Critics Mislead on Ethanol's Water Use

Efficiency at biofuels plants is increasing.

As part of their ongoing efforts to convince Nebraskans that increased corn and ethanol production is detrimental to the state, critics are focusing more and more on the emotional issue of water, says Jon Holzfaster, chairman of the Nebraska Corn Board.

More specifically, the criticism revolves around the amount of water used to produce corn and ethanol. For example, anti-ethanol groups regularly point out that it takes three gallons of water to produce one gallon of ethanol.

"What the critics often fail to do, however, is put that water use in its proper perspective," says Holzfaster, a farmer from Paxton. "They fail to mention that it takes 94 gallons of water to process crude oil into one gallon of gasoline. To produce just one average-sized Sunday newspaper takes 150 gallons of water. To irrigate an acre of a golf course requires more than 680,000 gallons of water each year.

"The point is that every person and every industry in Nebraska - be it for manufacturing, recreation, municipalities or agriculture - uses water in some form," Holzfaster says.

In the case of ethanol, Holzfaster said the water use efficiency of ethanol plants has greatly improved. "The amount of water used to produce a gallon of ethanol is less than half of what was needed just a decade ago," he adds. "In addition, much of the water used in the ethanol production process is recycled within the plant or treated and released back into the environment, while some remains in the distillers grains co-product, a high-quality livestock feed."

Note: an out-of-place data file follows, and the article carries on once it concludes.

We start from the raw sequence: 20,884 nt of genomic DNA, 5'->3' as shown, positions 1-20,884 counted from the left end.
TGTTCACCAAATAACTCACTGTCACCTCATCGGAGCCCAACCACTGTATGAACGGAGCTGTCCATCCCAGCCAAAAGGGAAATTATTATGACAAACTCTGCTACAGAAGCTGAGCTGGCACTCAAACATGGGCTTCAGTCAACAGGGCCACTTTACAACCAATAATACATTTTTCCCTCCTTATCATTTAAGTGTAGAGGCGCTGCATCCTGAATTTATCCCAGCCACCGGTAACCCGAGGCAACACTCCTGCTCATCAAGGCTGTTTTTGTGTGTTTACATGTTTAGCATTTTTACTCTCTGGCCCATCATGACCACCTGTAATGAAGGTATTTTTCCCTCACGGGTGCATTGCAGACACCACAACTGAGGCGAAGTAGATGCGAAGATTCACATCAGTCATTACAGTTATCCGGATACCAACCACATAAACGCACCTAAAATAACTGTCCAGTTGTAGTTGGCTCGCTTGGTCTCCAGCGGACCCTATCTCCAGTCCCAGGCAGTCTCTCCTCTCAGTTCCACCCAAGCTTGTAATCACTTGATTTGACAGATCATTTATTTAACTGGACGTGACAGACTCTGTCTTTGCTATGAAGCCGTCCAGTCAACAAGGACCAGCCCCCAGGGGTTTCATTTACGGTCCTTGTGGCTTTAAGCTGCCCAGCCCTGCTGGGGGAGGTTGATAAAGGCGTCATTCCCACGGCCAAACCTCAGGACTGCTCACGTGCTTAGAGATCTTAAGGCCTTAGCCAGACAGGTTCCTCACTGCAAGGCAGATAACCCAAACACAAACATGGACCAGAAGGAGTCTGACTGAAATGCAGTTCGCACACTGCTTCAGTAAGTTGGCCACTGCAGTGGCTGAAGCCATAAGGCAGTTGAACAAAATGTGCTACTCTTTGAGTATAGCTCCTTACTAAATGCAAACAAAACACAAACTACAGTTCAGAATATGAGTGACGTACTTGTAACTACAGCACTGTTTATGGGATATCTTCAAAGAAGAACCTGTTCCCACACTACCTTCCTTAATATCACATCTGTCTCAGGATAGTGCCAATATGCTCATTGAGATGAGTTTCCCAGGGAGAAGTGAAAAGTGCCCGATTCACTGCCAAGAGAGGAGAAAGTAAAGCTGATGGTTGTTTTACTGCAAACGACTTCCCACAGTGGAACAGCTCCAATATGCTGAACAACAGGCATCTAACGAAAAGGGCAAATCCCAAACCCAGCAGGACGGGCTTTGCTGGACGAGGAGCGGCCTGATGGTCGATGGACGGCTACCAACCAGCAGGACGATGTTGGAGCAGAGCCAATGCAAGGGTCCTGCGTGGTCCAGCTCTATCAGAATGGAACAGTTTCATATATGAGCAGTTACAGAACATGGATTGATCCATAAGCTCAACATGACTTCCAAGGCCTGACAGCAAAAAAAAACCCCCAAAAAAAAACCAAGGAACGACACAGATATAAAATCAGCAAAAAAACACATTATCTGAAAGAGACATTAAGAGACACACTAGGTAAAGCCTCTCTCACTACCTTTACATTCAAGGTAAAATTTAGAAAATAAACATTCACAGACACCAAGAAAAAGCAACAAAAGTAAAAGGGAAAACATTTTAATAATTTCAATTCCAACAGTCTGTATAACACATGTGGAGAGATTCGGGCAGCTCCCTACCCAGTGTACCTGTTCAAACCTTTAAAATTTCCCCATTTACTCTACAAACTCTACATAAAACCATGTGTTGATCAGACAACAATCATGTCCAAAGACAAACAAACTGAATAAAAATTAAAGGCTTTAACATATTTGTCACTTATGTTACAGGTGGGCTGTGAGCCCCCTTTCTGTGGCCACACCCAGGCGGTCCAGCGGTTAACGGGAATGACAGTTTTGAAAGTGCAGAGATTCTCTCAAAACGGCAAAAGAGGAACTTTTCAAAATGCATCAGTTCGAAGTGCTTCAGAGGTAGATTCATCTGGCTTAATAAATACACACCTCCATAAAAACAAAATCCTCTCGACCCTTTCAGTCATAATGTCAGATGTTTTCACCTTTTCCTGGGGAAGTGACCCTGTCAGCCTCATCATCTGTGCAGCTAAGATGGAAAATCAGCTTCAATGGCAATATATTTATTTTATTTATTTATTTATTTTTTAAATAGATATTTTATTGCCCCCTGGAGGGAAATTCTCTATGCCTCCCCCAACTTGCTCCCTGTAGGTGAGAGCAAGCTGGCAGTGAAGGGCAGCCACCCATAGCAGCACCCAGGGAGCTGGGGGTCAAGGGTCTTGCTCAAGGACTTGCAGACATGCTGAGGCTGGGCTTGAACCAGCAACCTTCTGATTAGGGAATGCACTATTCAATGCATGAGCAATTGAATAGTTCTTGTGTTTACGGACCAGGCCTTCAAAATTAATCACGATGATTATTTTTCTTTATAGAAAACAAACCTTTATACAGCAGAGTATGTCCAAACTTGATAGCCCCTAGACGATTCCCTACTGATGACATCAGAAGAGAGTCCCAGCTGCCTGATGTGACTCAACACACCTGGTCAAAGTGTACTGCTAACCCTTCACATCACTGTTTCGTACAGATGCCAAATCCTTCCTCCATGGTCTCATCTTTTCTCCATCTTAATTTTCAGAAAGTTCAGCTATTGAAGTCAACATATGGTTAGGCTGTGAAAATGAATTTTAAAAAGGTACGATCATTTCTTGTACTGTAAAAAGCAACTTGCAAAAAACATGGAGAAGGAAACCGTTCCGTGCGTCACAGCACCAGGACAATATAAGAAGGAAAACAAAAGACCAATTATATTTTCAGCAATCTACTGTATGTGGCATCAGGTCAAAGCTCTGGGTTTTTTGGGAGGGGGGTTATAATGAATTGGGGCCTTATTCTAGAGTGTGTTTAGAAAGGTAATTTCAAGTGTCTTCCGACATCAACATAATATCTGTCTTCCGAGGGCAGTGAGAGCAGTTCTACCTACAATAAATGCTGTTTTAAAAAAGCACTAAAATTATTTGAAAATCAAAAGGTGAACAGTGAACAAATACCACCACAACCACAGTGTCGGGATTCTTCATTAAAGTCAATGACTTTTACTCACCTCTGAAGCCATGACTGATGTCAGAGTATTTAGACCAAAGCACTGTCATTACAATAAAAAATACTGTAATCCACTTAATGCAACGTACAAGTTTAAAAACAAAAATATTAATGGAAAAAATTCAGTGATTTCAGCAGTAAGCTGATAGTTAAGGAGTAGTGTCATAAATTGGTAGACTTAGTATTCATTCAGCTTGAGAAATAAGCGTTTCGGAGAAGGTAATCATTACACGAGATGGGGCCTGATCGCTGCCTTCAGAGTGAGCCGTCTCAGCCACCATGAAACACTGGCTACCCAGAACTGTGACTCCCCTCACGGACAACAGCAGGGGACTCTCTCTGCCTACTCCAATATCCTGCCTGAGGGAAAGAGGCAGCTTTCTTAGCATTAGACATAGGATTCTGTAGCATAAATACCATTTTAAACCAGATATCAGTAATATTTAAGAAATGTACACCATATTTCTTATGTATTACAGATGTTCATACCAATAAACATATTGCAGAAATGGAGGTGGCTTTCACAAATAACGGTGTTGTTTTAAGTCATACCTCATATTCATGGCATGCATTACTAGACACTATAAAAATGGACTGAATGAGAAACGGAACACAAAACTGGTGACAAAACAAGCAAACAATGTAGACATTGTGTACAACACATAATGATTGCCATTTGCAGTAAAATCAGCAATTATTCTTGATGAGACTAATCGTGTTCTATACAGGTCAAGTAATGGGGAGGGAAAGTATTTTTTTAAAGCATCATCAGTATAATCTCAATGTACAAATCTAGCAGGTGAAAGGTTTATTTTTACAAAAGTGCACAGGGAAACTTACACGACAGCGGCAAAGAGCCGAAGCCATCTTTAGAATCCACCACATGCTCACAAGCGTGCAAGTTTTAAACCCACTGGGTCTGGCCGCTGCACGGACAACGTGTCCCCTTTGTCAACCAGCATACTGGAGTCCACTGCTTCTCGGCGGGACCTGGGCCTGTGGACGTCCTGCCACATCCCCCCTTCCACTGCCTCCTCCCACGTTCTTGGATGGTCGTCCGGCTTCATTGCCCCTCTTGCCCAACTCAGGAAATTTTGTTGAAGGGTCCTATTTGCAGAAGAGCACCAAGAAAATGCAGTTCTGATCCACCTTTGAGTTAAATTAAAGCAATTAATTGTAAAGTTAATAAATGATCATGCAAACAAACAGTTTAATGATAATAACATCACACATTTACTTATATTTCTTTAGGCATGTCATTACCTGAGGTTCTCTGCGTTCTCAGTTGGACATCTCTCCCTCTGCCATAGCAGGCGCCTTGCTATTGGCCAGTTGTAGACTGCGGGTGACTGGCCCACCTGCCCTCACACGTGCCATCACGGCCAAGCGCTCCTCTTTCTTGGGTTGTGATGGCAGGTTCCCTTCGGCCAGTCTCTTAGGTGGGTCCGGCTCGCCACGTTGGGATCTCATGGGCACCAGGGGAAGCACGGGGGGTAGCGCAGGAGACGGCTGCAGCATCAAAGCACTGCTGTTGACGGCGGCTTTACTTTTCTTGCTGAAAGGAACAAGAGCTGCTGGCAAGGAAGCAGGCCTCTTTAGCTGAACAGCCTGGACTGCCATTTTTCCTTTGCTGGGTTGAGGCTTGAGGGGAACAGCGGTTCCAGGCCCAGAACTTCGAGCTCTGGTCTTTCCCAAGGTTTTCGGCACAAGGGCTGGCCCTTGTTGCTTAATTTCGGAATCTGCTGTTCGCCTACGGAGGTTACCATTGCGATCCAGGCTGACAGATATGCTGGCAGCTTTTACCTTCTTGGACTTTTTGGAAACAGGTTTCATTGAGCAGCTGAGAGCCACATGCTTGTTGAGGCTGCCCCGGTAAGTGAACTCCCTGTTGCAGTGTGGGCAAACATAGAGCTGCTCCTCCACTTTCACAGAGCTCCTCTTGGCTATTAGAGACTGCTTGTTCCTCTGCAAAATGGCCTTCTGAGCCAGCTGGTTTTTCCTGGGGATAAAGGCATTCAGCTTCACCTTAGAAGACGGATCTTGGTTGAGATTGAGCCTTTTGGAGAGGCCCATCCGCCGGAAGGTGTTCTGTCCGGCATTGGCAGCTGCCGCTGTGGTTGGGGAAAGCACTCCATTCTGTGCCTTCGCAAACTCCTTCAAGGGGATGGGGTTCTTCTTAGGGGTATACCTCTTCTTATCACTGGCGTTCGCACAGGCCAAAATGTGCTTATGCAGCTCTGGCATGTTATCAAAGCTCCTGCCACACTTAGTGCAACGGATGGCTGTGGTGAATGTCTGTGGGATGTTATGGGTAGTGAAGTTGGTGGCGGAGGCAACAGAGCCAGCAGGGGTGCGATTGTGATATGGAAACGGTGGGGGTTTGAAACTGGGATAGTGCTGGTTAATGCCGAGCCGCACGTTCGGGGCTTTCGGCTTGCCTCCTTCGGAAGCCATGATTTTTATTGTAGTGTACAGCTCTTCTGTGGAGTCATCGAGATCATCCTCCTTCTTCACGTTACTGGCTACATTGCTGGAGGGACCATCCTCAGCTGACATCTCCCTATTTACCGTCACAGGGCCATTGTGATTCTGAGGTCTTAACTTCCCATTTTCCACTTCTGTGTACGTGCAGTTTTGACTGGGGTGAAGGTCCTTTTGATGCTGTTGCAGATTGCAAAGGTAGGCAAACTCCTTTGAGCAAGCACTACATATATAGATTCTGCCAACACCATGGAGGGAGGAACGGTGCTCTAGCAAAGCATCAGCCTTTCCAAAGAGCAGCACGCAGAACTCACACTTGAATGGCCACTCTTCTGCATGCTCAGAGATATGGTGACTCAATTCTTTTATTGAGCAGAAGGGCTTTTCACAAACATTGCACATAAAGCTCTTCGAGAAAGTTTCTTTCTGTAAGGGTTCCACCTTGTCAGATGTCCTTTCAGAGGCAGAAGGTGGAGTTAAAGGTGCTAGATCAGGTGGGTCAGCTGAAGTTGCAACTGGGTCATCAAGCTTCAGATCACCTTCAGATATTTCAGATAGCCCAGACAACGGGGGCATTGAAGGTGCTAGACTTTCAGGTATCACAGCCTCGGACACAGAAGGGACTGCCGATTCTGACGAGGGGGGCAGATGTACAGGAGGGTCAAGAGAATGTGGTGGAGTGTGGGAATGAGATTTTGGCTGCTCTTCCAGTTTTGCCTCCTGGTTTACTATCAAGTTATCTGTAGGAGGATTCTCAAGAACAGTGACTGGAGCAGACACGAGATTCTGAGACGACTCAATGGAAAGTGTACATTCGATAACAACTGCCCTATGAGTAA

Technology and know-how also are helping corn producers reduce their water usage. "Research is helping develop better tools for farmers that do irrigate to know when--or when not--to irrigate. We can monitor soil moisture and plant transpiration and more efficiently apply water only when needed. These new irrigation technologies, combined with advanced hybrids and reduced tillage, are dramatically improving water efficiency and conservation in corn production."

Holzfaster also notes that, across the U.S., only 14% of corn acres use irrigation to supplement rainfall.

John Cavanaugh, Omaha attorney and former U.S. congressman, says that all Nebraskans have a role to play in protecting and using water effectively and efficiently. According to Cavanaugh, a former trustee of the Platte River Whooping Crane Maintenance Trust, as Nebraska's economy and population grows, water quantity and quality will become even more critical.

"Fortunately, corn growers and ethanol producers have steadily become more efficient in their water use," Cavanaugh says. "There are also good regulations in place to protect our water resources. In many parts of the state, in fact, no net increase in water usage is allowed. This means new ethanol plants can't use 'new' water--they have to buy water rights from others."

Cavanaugh says he's confident that corn and ethanol producers will continue to reduce their water demands in the future. "After all, they are experts in responsibly transforming water into even greater economic successes for Nebraska," he says.

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